What’s Behind These Common Boaters’ Superstitions?

What’s Behind These Common Boaters’ Superstitions?

It’s Bad Luck to Change the Name of a Boat

Seafaring tradition has it that boats develop a life and mind of their own once they are named and Christened. If you do rename a boat, you absolutely must have a de-naming ceremony. Write the soon-to-be-exorcised name on a piece of paper, fold the paper, and place it in a small cardboard or wooden box. Burn the box. Scoop up the ashes and throw them into the sea on an outgoing tide. If you live on a lake, do it at night and only during a new moon. River dwellers should send the ashes downstream. You should also note that it is bad luck to name your boat with a word ending in “a,” although we have no idea why.

Never Whistle on a Boat

According to sailors’ lore, whistling into the wind was a sure way to raise a gale and “whistle up a storm.”

No Bananas on Board

Some suggest that because bananas spoiled so quickly, transporters had to get to their destination much more quickly. Thus, fisherman thus never caught anything while bananas were on board. Another possible origin had to do with the fruit fermenting so quickly. In the heat of the storage hull, bananas might produce deadly toxic fumes. Or, how about the species of deadly spider that might hide inside banana bunches. Their lethal bite caused crewman to die suddenly, heightening the fear that banana cargo was a bad omen.

Women on Board Bring Bad Luck

Women were said to distract the sailors from their sea duties. This kind of behavior angered the intemperate seas that would take their revenge out on the ship. Funny enough, naked women on board were completely welcome. That’s because naked women “calmed the sea”. This is why ships’ typically had a figure of a topless women perched on the bow of the ship. Her bare breasts “shamed the stormy seas into calm” and her open eyes guided the seamen to safety.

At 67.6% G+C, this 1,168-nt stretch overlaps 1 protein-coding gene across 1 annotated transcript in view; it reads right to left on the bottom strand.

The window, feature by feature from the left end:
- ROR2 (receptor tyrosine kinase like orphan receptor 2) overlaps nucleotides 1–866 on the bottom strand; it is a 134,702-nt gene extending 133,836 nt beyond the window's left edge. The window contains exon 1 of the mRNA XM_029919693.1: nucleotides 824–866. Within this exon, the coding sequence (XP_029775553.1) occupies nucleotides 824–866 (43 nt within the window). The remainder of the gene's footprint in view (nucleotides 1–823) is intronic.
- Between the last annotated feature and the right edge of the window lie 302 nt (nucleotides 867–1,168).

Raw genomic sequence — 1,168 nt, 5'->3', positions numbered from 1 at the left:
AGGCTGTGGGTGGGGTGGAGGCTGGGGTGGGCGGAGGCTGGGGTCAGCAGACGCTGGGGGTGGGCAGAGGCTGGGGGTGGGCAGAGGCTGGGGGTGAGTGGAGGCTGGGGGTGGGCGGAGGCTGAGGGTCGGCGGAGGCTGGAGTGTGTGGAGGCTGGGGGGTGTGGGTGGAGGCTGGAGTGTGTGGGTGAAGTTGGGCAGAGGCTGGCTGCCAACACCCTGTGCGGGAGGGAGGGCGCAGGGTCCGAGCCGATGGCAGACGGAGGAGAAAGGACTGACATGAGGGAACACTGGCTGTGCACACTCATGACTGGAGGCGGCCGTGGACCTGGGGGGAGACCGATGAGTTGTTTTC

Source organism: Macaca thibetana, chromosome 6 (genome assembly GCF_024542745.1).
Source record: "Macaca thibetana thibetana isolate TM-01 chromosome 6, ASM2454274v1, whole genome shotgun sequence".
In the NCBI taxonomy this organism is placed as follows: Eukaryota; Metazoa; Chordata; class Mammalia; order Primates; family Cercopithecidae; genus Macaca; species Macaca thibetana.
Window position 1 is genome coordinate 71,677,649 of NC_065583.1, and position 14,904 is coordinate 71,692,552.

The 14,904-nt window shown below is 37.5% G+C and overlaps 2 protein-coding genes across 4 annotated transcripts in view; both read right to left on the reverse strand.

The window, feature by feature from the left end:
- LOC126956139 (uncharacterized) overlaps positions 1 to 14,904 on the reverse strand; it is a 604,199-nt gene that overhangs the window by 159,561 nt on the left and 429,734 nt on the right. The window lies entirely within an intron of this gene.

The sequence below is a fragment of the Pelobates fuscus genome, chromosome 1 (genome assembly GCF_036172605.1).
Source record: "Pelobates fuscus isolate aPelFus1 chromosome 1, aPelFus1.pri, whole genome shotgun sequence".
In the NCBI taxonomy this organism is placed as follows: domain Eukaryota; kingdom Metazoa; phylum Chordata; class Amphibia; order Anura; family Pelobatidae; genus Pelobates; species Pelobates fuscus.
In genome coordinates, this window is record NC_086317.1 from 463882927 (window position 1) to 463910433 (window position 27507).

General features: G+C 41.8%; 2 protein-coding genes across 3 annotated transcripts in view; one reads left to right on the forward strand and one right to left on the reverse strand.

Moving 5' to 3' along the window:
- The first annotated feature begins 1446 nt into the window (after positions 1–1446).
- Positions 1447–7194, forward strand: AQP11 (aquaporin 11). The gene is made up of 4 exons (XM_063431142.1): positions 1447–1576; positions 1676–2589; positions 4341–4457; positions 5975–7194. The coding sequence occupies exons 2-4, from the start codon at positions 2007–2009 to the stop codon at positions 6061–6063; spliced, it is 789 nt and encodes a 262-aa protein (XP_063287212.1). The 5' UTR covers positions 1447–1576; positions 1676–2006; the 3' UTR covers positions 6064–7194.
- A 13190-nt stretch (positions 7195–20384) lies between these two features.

It’s Bad Luck to Go Boating on Some Days

Thursdays, Fridays, the first Monday in April and the second Monday in August have traditionally been considered bad luck for sailing.

Thursdays are bad sailing days because it is the “Day of Thor”, the god of thunder and storms at sea.

Fridays have always been considered unlucky as Jesus Christ was crucified on a Friday.

The first Monday in April was the day Cain slew Abel

The second Monday in August is the day the kingdoms of Sodom and Gomorrah were destroyed.

Forbidden Words

From the early days of shipping, many words have been banned from use on ships. Some words such as “good bye” and “drowned” were prohibited to ensure safe return of the ship and its crew. And if someone says “good luck” to you, it is sure to bring about bad luck. The only way to reverse the curse is by drawing blood, so usually a good punch in the nose will do.

Cats are Good Luck on Boats

While black cats might get a bad rap on land, this sailors’ superstition sees felines in a more favorable light. Sailors were known to adopt a “ship’s cat” as it would bring the boat good luck. Cats on ships were believed to have superpowers and be able to predict the weather. For example, if a cat licked its fur against the grain it meant a hailstorm was coming; if it sneezed, rain was on the way; and if it was frisky, the wind would soon blow.  Sailors believed cats could start storms with the magic stored in their tails so they always kept them well fed and contented. If a ship’s cat came to a sailor, it meant good luck. Conversely, if the ships cat approached a sailor and then went away, it was bad luck. Beyond being lucky charms, they served practical purposes, hunting stowaway rodents and being great companions to the sailors.